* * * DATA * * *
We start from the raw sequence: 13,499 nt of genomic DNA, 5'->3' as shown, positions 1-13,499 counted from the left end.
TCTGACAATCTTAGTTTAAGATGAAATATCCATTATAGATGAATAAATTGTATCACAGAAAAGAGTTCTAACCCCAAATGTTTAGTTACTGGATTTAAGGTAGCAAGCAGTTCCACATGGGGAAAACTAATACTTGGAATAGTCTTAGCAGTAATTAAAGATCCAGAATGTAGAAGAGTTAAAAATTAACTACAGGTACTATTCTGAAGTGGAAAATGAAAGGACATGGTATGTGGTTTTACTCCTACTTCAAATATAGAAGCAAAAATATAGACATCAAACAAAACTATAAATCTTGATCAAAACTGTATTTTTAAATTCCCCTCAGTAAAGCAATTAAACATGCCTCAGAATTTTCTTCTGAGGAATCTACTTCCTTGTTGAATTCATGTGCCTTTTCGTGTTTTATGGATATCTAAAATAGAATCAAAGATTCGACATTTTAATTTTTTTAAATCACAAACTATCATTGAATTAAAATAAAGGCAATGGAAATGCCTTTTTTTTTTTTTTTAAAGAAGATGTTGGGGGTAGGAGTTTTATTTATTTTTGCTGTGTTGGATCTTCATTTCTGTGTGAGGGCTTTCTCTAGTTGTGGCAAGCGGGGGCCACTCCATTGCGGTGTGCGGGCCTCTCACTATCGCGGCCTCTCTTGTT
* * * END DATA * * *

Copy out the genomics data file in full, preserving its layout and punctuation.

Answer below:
We start from the raw sequence: 13,499 nt of genomic DNA, 5'->3' as shown, positions 1-13,499 counted from the left end.
TCTGACAATCTTAGTTTAAGATGAAATATCCATTATAGATGAATAAATTGTATCACAGAAAAGAGTTCTAACCCCAAATGTTTAGTTACTGGATTTAAGGTAGCAAGCAGTTCCACATGGGGAAAACTAATACTTGGAATAGTCTTAGCAGTAATTAAAGATCCAGAATGTAGAAGAGTTAAAAATTAACTACAGGTACTATTCTGAAGTGGAAAATGAAAGGACATGGTATGTGGTTTTACTCCTACTTCAAATATAGAAGCAAAAATATAGACATCAAACAAAACTATAAATCTTGATCAAAACTGTATTTTTAAATTCCCCTCAGTAAAGCAATTAAACATGCCTCAGAATTTTCTTCTGAGGAATCTACTTCCTTGTTGAATTCATGTGCCTTTTCGTGTTTTATGGATATCTAAAATAGAATCAAAGATTCGACATTTTAATTTTTTTAAATCACAAACTATCATTGAATTAAAATAAAGGCAATGGAAATGCCTTTTTTTTTTTTTTTAAAGAAGATGTTGGGGGTAGGAGTTTTATTTATTTTTGCTGTGTTGGATCTTCATTTCTGTGTGAGGGCTTTCTCTAGTTGTGGCAAGCGGGGGCCACTCCATTGCGGTGTGCGGGCCTCTCACTATCGCGGCCTCTCTTGTT